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The controversy over the song “Baby, It’s Cold Outside” hasn’t stopped Albany’s Patricia Dalton Fennell from defending it — or recording it...

Friday, December 22, 2017

TODAY’S DEEP ROOTS CHRISTMAS PICK

Baby It's Cold Outside

BABY IT’S COLD OUTSIDE, Chris Pasin and Friends (Planet Arts) 
by David McGee


Here’s a holiday outing that should satisfy traditionalists and adventurous spirits alike, a true rarity. Trumpeter/flugelhorn master Chris Pasin, whose resume includes several years touring as a soloist with Buddy Rich and backing giants on the order of Sinatra, Torme, Sarah Vaughn, Nancy Wilson, Ray Charles and Tony Bennett, as well crafting his own projects with some of New York’s finest jazz players, has brought some Gotham friends together, along with upstate New York-based vocalist Patricia Dalton Fennell (in a dual role as vocalist and producer), and given the holiday season the scintillating Baby It’s Cold Outside.

For those more interested in new insights into seasonal warhorses, Pasin and friends offer a five-and-a-half-minute journey through “Santa Claus Is Coming to Town,” featuring discursive solos by Pasin on trumpet and pianist Armen Donelian, as well as a tasty drum-and-bass dialogue between Jeff Siegel and Ira Coleman, respectively, plus a couple of nice tempo changes for added texture. Similarly, “We Three Kings of Orient Are” is almost unrecognizable when Pasin soars into upper register impressionistic flurries before giving way to Donelian skittering across the keys and taking the melody line into uncharted waters over the course of six-and-a-half minutes. And though Donelian gets a might Baroque on another six-and-a-half-minute journey through “Oh Come, Oh Come Emmanuel,” the arrangement features only him and Pasin (on trumpet), and in staying close to the identifiable melody and improvising some ruminative passages, the duo achieves remarkable beauty serving to enhance the song’s majesty.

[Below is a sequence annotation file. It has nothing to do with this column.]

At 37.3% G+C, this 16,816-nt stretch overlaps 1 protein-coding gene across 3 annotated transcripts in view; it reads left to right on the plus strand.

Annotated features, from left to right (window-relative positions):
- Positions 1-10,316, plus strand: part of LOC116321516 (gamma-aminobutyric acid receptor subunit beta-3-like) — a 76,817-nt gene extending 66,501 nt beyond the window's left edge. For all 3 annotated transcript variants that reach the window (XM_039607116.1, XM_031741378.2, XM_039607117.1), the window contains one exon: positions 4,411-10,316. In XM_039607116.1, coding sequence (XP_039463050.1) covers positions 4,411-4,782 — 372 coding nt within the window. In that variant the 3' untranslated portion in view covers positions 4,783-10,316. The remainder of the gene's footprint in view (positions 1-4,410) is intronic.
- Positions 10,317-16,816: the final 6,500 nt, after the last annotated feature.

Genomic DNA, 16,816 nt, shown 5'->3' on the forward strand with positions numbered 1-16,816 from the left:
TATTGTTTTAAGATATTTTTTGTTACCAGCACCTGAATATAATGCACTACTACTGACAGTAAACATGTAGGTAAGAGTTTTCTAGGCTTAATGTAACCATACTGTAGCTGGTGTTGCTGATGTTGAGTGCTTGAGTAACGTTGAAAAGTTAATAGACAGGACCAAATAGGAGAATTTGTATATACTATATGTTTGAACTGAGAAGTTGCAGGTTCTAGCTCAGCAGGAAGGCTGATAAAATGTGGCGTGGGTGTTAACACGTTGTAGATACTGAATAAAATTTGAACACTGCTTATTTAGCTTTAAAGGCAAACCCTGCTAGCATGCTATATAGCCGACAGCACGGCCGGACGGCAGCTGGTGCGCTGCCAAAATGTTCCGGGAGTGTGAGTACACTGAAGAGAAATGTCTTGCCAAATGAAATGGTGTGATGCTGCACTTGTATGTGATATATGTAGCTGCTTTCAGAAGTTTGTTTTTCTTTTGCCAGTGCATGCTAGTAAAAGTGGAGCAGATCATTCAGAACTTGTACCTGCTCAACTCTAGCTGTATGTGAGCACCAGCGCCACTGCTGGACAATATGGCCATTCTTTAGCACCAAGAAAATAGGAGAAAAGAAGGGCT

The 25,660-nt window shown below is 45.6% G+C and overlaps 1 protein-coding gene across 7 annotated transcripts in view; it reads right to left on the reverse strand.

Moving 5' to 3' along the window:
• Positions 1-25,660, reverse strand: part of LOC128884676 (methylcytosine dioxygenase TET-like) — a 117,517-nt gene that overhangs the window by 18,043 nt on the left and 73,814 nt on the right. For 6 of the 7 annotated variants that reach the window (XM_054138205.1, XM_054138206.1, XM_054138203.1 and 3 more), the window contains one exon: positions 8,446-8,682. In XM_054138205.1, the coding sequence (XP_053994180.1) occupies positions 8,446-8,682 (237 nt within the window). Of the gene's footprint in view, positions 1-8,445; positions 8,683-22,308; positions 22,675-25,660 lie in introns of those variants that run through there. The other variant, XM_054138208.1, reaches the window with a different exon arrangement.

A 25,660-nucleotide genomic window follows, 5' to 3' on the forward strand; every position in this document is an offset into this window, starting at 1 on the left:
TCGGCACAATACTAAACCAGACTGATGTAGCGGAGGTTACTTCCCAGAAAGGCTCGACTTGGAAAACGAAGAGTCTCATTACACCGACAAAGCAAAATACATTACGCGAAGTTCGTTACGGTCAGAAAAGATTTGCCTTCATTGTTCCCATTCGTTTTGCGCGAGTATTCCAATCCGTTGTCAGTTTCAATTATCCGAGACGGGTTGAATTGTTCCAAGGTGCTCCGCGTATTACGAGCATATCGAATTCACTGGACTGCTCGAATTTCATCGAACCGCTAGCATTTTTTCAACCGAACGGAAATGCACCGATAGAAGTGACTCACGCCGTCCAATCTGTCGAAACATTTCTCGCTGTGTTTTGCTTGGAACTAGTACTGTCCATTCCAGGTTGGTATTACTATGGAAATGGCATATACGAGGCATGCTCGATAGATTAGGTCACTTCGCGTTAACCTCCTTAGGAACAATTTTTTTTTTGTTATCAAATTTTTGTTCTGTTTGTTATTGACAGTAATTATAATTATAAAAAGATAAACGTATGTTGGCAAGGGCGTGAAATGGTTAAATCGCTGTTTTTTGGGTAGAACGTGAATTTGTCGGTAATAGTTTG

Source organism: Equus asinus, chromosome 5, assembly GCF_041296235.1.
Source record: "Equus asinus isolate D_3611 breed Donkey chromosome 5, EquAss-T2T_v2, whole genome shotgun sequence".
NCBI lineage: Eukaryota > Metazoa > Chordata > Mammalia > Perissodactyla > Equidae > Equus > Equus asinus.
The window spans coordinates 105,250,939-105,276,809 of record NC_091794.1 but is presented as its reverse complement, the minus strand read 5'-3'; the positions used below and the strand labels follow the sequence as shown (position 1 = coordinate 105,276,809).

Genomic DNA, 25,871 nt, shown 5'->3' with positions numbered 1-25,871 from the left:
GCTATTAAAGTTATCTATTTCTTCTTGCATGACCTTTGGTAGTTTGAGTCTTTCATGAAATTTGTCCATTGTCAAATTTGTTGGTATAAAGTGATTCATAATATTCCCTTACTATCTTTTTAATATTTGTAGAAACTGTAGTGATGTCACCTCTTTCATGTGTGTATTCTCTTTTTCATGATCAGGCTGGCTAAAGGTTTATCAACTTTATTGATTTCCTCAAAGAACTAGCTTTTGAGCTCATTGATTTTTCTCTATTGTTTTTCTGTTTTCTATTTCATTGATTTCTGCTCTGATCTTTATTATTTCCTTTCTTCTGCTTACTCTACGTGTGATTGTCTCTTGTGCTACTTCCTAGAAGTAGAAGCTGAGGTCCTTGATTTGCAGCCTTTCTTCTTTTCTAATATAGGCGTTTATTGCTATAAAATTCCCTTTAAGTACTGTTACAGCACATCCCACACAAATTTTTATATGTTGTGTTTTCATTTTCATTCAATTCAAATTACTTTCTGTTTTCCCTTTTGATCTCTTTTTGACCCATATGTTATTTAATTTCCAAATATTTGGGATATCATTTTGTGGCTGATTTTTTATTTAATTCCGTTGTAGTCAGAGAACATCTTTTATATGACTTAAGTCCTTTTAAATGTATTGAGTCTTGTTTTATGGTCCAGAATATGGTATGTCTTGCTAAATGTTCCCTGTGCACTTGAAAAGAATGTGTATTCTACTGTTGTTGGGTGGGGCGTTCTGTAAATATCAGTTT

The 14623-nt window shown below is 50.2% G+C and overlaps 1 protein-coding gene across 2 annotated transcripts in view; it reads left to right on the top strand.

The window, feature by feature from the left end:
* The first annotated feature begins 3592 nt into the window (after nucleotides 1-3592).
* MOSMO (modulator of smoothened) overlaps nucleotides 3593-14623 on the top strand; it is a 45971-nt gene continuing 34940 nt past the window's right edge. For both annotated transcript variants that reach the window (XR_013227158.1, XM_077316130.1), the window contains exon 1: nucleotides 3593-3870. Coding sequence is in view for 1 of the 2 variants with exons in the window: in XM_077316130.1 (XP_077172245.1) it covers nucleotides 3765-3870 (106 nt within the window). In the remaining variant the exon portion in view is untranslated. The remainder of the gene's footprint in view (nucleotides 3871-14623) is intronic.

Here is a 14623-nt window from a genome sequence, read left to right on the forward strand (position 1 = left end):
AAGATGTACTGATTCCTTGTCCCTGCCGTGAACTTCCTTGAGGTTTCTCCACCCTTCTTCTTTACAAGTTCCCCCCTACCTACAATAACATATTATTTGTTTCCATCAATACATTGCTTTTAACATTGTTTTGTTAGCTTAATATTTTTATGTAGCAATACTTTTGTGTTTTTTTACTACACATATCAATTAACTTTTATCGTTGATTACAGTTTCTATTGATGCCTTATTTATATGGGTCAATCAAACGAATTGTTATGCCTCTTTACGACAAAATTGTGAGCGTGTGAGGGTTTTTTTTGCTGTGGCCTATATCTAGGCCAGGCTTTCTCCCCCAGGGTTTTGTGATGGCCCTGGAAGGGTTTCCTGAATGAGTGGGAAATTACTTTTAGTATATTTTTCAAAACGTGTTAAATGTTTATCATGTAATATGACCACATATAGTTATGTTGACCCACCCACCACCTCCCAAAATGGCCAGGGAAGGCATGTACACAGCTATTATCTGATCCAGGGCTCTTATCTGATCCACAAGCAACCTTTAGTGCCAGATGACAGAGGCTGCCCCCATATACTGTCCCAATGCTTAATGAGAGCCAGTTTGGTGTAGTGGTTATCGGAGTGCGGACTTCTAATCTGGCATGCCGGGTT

Vocalist/producer Fennell stands out every time she takes the spotlight, starting with the first cut, a warm, engaging “Have Yourself a Merry Little Christmas"; through a fun, sexy romp through the title track, which finds her and Pasin not singing but speaking the lyrics in a sensuous pas de deux between a lusty woman and a man caught off-balance by her fleshly importuning; and culminating in a powerful, reverential rendition of “Greensleeves” (well, actually it’s “What Child Is This,” the Christmas story set to the music of “Greensleeves”) accompanied only by pianist Donelian, who works some florid variations on the melody during his solo but mostly supports the singer in spare, stark fashion. Fennell sounds so casual, so confident, so unaffected in her conversations with the musicians you can’t help but return repeatedly to her performances. In a beautiful bit of sequencing, “Greensleeves” is followed on the disc by Vince Guaraldi’s “Christmas Time is Here,” with no vocal but rather Pasin’s trumpet sounding the familiar theme and establishing the captivating mellow mood.


Patricia Dalton Fennell
Patricia Dalton Fennell:
‘…we have to make art, make beauty
— that’s what makes life worth living.’
Ms. Fennell has quite a resume herself. In addition to her vocalizing, she founded Albany Health Management Associates in upper New York State, to which she brought her skills as a clinician, therapist, researcher and acknowledged expert on the understanding and treatment of chronic illness. In the 1980s she was a hospice worker when the movement was in its formative years, which led her to question, “If we can treat the dying this well, why can’t treat the living this well? Why can’t we treat the chronically ill this well?” She went on to develop a new model for the care of the chronically ill and thus far has published three books on the subject, one of which has become a textbook used the world over. This CD, the second she’s recorded with Pasin and company, she sees as inseparable from her mission with AHMA. In a profile of her posted on the WAMC.org website, she closes with a statement that might well be the mission statement for Baby It’s Cold Outside too, in that one of the album’s great gifts to listeners is its sheer humanity: love of the songs radiates from the performances. The black and white cover shot may suggest the bleak midwinter, but on the inside, abundant soul abounds.

Says Ms. Fennell: “We have to provide care for those who can’t care for themselves — that’s service. We have to discover and treat, to improve life and prevent suffering — that’s clinical science. And we have to make art, make beauty — that’s what makes life worth living.”


Cue the music.




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